June 19, 2012
Filed Under South Tahoe Events
On June 2oth, indigenous carvers from around the world will convene along the shores of Lake Tahoe at El Dorado Beach to create a 70 foot Trimaran blending ‘ancient art with state of the art’, under the direction of Maori Chief Wikuki Kingi and hosted by the Washoe Tribe. Upon completion, this “floating university” will travel the world sharing indigenous wisdom in service to protecting our world’s water.
Traveling 10,000 miles from Aotearoa (New Zealand), Maori Chief Wikuki Kingi and Dr. Tania Wolfgramm (Tonga/Maori) will lead the indigenous protocols and ceremony starting the World Tribe Canoe Project on Wednesday, June 20, at 3:30 p.m.
The World Tribe Canoe ceremony takes place at the newly refurbished grand opening of El Dorado Beach Park in South Lake Tahoe. Ceremonies begin at 3:30 pm, followed by live music and Liz Brosco leading a drum circle at 5:00 featuring Washoe & fire dancers. The California canoe and tule boats demonstrations will be featured with carvings by Wikuki at the 4th Annual Lake Tahoe Paddle Festival on the weekend June 23 & 24 from 9 to 5.
One of California’s most distinguished Native American artist and scholar L. Frank (Tongva/Acjachemen Tribe) and Cultural Conservancy director Dr. Melissa Nelson (Turtle Mountain Chippewa) plus Washoe Tribe members will preform rituals to commence the construction and mission for the World Tribe Canoe /WTC. The blessings are as critical as the construction itself.
Chief Wikuki Kingi is famous for designing and building beautiful Polynesian catamarans or Wakas. Last year, his Waka made the 20,000 trip, guided by Elders using ancient navigation wisdom of the waves and stars (no GPS). In 2009 Wikuki and Tania lead the construction of the 80 ft high World Totem built by 30 carvers from different cultures to share the stories of their homeland. This project inspired the “floating University” vision – a sacred container vessel to travel the worlds rivers and lakes with “original instructions” of native peoples teachings.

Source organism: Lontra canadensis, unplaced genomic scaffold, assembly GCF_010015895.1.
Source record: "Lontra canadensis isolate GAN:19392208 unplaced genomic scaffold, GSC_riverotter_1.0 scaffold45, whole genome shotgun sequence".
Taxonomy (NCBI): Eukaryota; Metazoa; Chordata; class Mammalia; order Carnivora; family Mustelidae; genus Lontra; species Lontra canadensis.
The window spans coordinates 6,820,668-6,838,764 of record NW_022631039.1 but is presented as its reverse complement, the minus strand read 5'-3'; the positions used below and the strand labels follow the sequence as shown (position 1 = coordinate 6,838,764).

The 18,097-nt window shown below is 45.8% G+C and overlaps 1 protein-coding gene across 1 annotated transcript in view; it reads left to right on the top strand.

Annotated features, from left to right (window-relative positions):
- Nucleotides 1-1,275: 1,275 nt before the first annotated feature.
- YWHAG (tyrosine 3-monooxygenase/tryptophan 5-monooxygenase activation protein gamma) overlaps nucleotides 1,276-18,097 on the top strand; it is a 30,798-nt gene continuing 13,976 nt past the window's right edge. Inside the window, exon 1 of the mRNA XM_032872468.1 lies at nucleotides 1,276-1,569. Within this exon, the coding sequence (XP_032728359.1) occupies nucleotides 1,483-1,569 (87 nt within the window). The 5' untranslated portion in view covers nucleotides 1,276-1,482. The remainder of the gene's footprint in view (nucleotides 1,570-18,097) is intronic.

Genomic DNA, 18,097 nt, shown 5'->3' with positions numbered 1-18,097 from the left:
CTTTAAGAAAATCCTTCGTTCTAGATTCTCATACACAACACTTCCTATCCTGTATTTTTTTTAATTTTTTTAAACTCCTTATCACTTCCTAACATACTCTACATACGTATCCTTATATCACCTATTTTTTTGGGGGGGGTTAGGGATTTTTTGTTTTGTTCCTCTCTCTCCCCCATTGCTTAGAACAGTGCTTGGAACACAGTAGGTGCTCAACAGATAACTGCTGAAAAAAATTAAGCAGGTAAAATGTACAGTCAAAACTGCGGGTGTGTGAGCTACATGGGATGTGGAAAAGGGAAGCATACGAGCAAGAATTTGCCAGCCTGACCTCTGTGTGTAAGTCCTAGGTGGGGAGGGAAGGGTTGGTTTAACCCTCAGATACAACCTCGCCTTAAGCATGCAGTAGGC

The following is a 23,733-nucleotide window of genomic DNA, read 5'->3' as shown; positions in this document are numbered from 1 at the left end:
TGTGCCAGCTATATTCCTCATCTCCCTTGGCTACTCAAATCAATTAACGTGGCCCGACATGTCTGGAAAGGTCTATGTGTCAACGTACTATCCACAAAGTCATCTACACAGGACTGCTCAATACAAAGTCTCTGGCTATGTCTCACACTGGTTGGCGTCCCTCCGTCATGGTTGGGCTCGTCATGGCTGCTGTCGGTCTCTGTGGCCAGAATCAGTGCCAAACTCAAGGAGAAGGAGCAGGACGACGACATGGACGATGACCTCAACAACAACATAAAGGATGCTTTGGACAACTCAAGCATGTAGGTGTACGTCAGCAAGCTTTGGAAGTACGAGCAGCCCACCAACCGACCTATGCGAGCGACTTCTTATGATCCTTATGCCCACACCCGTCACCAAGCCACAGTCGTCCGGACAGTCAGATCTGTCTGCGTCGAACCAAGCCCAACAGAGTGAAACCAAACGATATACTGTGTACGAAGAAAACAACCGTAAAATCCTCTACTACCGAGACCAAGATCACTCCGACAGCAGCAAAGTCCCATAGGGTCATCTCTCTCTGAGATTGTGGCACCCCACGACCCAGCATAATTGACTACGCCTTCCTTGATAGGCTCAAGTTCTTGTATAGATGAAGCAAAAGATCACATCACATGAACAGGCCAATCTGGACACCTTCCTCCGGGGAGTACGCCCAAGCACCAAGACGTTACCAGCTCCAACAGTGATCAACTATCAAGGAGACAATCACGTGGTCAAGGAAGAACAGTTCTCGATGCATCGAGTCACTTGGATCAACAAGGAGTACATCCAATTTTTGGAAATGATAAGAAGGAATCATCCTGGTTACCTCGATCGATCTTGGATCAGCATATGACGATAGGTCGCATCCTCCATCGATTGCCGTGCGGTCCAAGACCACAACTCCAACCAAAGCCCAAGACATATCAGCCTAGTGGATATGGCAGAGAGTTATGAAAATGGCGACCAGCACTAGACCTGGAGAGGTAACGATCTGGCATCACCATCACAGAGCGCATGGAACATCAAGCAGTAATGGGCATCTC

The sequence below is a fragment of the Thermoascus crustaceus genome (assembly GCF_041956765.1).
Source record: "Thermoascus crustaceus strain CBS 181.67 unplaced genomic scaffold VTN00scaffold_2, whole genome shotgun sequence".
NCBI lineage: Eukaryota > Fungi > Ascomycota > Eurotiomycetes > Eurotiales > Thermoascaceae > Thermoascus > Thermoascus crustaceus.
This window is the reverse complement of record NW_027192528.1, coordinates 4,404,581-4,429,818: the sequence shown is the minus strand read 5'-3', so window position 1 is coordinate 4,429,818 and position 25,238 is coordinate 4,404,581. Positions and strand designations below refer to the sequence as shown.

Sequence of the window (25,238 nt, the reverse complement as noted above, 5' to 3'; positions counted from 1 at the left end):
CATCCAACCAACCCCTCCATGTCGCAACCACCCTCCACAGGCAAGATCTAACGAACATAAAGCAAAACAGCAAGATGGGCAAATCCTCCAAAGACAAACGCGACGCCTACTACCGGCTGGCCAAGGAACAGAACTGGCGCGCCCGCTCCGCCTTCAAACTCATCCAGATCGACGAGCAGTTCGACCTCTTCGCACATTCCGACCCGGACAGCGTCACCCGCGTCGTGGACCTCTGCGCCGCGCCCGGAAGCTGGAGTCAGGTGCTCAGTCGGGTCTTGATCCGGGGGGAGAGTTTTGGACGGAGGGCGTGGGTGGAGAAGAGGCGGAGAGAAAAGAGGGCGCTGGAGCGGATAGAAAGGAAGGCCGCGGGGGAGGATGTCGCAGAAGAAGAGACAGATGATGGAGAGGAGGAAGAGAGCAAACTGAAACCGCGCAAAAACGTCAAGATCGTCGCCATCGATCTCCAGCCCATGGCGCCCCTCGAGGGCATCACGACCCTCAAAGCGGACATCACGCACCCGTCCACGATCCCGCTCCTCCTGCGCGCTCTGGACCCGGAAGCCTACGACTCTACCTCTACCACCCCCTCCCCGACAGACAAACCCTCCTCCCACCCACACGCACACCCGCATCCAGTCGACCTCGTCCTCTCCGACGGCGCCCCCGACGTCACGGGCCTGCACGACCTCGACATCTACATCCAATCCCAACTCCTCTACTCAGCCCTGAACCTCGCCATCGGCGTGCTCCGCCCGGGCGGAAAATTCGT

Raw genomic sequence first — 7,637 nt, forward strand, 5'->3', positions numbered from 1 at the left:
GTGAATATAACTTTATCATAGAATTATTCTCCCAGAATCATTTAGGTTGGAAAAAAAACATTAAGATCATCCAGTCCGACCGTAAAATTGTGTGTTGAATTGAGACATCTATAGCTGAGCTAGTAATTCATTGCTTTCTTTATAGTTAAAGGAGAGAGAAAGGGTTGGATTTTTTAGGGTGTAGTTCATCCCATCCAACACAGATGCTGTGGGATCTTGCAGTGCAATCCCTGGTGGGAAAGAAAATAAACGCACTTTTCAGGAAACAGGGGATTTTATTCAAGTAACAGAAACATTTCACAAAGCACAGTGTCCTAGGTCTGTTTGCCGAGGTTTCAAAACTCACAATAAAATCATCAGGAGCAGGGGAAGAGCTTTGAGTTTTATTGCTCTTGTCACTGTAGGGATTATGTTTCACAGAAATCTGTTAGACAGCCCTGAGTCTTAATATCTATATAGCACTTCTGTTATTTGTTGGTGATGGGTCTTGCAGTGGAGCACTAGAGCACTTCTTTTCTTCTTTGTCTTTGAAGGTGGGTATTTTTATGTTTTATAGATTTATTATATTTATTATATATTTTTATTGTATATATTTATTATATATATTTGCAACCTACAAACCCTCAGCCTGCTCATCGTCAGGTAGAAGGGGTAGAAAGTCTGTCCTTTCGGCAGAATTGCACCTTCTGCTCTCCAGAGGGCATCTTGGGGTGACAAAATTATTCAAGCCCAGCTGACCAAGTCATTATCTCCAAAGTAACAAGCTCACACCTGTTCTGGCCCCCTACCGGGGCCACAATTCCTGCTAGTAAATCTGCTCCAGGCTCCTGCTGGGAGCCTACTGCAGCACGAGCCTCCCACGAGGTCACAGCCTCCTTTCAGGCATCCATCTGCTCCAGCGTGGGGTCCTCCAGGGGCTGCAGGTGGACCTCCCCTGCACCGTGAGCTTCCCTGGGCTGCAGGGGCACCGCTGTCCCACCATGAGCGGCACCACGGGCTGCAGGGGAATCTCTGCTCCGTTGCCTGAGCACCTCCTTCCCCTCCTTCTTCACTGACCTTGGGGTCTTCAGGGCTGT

The vessel is what Dayberry calls “Ancient Art to State of the Art™ a juxtaposition of Native design and the most advanced technology”. Like the Pou Kapua, craft masters from around the world will come to Tahoe creating the hulls of this massive 70’ trimaran. Some of the more high tech features are a bio-diesel hybrid power plant, photovoltaic panels, Kevlar sails, aluminum and composite framework. “There will be a lot creative ingenuity coming from all around the world,” says Darrel Cruz, Cultural/Language Director for the Washoe Tribe.
The goal is to launch at the 2013 America’s Cup in San Francisco. “From there the mission is to be a functional “message taker” and icon for exploring and creating a better future based on wisdom and resilience of indigenous cultures. The WTC will serve as a symbolic lifeboat with essential seeds, foods, baskets, bundles, and teachings. As an educational, visual and artistic project enabling artists from around the world to take part, it will be unique and original and aid in changing perceptions through creative leadership” states Dr. Nelson.
The WTC is seeking partnerships with groups like Rotary International & United Nations who support improving health by providing clean drinking water where diseases like cholera, typhoid fever and hepatitis A, are prevalent waterborne killers. “As we travel the great rivers and lakes of the world we will educate and install remote solar powered water filtration systems” states Dayberry, “The simple modular unit systems consist of residential filter cartridges, a PV solar panel, battery and a small pump. A basic system like this can provide 1000 gallons per day to a remote village that has not power or infrastructure.”
Don’t miss the 4th Annual Lake Tahoe Paddle Festival on June 23 & 24 from 9 a.m. to 5 p.m.